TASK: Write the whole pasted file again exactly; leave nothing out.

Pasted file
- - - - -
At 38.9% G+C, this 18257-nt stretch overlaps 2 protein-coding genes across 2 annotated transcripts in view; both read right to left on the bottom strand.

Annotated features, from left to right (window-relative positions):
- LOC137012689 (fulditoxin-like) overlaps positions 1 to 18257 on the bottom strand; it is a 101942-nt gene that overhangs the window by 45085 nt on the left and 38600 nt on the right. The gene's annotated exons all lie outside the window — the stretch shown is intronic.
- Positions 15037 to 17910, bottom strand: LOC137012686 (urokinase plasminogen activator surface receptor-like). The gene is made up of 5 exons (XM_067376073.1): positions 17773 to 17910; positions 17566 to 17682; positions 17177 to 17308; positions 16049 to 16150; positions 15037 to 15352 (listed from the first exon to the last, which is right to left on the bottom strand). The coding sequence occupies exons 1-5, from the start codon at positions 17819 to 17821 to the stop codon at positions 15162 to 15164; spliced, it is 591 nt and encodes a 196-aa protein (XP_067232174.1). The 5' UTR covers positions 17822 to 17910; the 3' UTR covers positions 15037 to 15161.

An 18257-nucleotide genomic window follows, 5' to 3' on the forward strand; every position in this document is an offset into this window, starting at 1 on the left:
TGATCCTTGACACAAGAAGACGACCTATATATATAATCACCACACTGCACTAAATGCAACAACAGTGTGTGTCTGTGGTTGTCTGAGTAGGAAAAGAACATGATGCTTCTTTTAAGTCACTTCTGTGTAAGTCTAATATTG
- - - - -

At 38.9% G+C, this 18257-nt stretch overlaps 2 protein-coding genes across 2 annotated transcripts in view; both read right to left on the bottom strand.

Annotated features, from left to right (window-relative positions):
- LOC137012689 (fulditoxin-like) overlaps positions 1 to 18257 on the bottom strand; it is a 101942-nt gene that overhangs the window by 45085 nt on the left and 38600 nt on the right. The gene's annotated exons all lie outside the window — the stretch shown is intronic.
- Positions 15037 to 17910, bottom strand: LOC137012686 (urokinase plasminogen activator surface receptor-like). The gene is made up of 5 exons (XM_067376073.1): positions 17773 to 17910; positions 17566 to 17682; positions 17177 to 17308; positions 16049 to 16150; positions 15037 to 15352 (listed from the first exon to the last, which is right to left on the bottom strand). The coding sequence occupies exons 1-5, from the start codon at positions 17819 to 17821 to the stop codon at positions 15162 to 15164; spliced, it is 591 nt and encodes a 196-aa protein (XP_067232174.1). The 5' UTR covers positions 17822 to 17910; the 3' UTR covers positions 15037 to 15161.

An 18257-nucleotide genomic window follows, 5' to 3' on the forward strand; every position in this document is an offset into this window, starting at 1 on the left:
TGATCCTTGACACAAGAAGACGACCTATATATATAATCACCACACTGCACTAAATGCAACAACAGTGTGTGTCTGTGGTTGTCTGAGTAGGAAAAGAACATGATGCTTCTTTTAAGTCACTTCTGTGTAAGTCTAATATTG